‘What’ is two plus two?’ With this thorny question, which our hero cannot answer, begins the epic space quest that will end all quests – especially if our hero (who doesn’t know who he is) gets it wrong.
I got so caught up in this book that I missed my train stop twice. For me, this was a strange achievement for a novel more packed with science than a textbook. But what exciting science it is. Both the story and the science move faster than a detective thriller. Our hero must detect through rapid experiments and improvisations, not made any easier by being in the wrong gravity, how to survive. Next, there is the question of fulfilling his mission, if only he could remember what it was.
I don’t want to add more to my above comments and to what the blurb (above) says for fear of accidentally spoiling the story. But I will note that one fascinating thing about it is the reverse-take on climate change. In this story, the earth is going to cool down fast, too fast. I am going to quote a bit. I’m sure the author won’t mind -perhaps its even part of the reason he wrote the novel, for all I know. That and a love of science.
‘Nineteen years. That’s my estimate for when half the people now alive will be dead. .. The math of famine is easy. Take all the calories the world creates with farming and agriculture per day and divide by about 1500. The human population cannot be greater than the number .. The major crops are sensitive to temperature changes. Dr Leclerc, Ch. 14.
Dr Leclerc goes on in grim detail about how the messed up climate will mess up food production. The mission boss, Ms Statt, adds how once agriculture is disrupted, hungry populations go to war against one another for the remainder, causing further disruption to food production and thus intensifying the famines. So there it is: whether our climate cools down too fast, as in this fictional scenario, or warms up two or three degrees, as in our actual terrifying reality, bad things happen.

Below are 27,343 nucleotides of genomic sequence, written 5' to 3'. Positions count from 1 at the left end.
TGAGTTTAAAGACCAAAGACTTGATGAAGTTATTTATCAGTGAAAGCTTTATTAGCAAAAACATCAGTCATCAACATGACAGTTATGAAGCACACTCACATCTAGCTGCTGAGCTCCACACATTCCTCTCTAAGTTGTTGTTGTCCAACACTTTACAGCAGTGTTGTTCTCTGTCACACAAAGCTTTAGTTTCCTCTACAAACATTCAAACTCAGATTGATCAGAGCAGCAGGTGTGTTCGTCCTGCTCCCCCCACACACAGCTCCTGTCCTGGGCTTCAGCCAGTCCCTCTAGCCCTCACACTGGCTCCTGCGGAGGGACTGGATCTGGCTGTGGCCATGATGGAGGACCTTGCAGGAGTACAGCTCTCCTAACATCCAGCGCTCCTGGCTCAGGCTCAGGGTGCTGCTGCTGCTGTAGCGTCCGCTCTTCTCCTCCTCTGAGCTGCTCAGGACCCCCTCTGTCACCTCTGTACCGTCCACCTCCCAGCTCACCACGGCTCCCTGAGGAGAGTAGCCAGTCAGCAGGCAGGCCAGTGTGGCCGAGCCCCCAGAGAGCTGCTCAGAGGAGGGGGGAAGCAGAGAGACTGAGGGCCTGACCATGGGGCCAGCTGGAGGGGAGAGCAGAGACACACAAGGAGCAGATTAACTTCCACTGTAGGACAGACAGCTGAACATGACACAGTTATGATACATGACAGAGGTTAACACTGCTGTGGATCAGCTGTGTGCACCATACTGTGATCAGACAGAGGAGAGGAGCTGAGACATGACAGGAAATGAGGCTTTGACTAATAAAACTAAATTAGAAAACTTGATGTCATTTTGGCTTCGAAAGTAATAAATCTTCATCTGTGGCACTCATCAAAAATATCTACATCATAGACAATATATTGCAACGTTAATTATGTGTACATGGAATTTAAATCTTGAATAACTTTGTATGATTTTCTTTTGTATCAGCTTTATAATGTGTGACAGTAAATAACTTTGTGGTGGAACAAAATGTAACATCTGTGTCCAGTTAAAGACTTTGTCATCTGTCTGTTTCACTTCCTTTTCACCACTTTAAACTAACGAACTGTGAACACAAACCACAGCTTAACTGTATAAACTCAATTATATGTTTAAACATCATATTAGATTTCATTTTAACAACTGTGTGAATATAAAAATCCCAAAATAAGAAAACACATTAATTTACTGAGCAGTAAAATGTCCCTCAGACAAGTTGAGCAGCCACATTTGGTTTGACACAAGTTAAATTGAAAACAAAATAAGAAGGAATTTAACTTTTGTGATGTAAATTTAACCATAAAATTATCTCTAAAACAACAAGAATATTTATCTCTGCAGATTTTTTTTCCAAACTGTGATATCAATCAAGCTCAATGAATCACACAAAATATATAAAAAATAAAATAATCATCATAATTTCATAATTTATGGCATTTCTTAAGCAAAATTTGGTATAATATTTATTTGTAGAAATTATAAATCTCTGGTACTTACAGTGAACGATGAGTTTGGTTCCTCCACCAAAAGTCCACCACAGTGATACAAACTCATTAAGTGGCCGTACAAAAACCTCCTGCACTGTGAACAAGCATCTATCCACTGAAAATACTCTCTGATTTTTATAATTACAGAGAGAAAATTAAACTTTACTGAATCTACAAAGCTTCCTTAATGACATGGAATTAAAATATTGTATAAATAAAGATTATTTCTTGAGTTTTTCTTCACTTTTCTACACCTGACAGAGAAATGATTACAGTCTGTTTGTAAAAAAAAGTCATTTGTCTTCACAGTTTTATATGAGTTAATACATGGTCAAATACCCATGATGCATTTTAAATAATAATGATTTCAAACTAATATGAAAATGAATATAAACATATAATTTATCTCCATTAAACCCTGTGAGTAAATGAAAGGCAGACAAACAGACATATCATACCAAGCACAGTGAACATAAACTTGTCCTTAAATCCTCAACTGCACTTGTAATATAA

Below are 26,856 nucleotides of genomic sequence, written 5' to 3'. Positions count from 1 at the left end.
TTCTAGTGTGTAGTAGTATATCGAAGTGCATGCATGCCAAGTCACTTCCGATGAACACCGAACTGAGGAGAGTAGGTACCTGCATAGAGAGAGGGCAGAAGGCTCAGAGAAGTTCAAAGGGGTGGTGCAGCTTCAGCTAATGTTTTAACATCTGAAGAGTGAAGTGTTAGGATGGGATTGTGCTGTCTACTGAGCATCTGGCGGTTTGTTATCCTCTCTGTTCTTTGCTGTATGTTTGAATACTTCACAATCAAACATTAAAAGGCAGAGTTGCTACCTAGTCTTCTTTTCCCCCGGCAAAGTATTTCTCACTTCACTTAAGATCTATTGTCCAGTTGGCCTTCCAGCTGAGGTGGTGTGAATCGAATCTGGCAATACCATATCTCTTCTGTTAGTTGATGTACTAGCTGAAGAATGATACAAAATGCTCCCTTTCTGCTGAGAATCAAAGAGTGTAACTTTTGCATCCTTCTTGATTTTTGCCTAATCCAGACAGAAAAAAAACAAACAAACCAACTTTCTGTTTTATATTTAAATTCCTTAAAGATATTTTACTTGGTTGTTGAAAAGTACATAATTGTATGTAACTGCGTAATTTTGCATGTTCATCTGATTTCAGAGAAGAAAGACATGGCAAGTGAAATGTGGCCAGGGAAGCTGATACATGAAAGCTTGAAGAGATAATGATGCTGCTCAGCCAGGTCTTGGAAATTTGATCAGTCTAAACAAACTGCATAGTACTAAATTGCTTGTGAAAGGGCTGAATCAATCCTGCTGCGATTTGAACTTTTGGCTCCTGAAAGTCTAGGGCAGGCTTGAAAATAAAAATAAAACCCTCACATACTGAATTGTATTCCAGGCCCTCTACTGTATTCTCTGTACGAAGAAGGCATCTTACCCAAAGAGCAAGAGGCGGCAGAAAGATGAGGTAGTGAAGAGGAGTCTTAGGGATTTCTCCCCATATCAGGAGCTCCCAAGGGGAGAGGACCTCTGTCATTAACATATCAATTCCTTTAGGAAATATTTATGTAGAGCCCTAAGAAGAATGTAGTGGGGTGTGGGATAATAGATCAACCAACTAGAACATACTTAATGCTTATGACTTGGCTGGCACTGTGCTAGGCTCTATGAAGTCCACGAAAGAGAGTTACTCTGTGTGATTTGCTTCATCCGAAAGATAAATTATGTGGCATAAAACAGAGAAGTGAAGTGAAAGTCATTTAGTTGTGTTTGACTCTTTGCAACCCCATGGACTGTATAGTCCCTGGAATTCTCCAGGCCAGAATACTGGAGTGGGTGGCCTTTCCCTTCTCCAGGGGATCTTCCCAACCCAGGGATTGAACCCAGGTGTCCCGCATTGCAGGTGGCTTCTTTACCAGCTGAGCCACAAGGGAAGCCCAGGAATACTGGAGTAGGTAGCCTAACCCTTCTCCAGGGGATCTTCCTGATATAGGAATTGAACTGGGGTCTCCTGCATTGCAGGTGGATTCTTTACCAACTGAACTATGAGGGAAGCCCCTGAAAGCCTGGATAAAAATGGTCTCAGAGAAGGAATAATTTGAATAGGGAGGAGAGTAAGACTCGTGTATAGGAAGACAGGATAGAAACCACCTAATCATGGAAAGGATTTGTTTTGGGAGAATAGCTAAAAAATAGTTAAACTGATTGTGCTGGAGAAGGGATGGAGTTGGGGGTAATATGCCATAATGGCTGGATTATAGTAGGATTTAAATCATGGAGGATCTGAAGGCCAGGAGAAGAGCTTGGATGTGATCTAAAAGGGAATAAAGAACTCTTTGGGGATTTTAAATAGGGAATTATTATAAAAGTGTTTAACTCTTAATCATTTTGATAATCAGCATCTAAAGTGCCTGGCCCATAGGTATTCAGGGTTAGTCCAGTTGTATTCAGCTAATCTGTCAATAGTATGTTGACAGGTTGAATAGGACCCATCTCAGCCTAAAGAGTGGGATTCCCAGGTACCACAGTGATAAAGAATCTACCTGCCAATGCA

This is not just Science Fiction; it is SCIENCE fiction. By the way, it turns out that high school science teachers rock. Just as well. It’s looking like only young scientists can save us.
I will leave you will a list of Very Important Scientific Equipment: String. Tape measure. Stop watch. Pen. Something to write on (or use your arm or a wall. Optional extras include sticky tape and popsicle sticks. Never get stuck in space without these essential items! Do you want to know why? Well, now you have to read the book, don’t you!
Where to find the Project Hail Mary by Andy Weir – who also wrote The Martian– which got turned into a movie with Matt Damon. Find it at BookDepository (free shipping) and Book Shop Org (supporting local bookshops) or at Waterstones. Or visit the sci-fi section of your revered local bookshop. There is talk of turning Project Hail Mary into a movie too. But there is no way it could be as much fun as this book. Read it before the movie spoils it for you.
You are at Mark’s blog called Baffled Bear Books. Mark is a dark coffee tragic and bibliophile as well as the Guardian and blundering typist for Mawson Bear, Ponderer of Baffling Things and one of this bright world’s few published bears.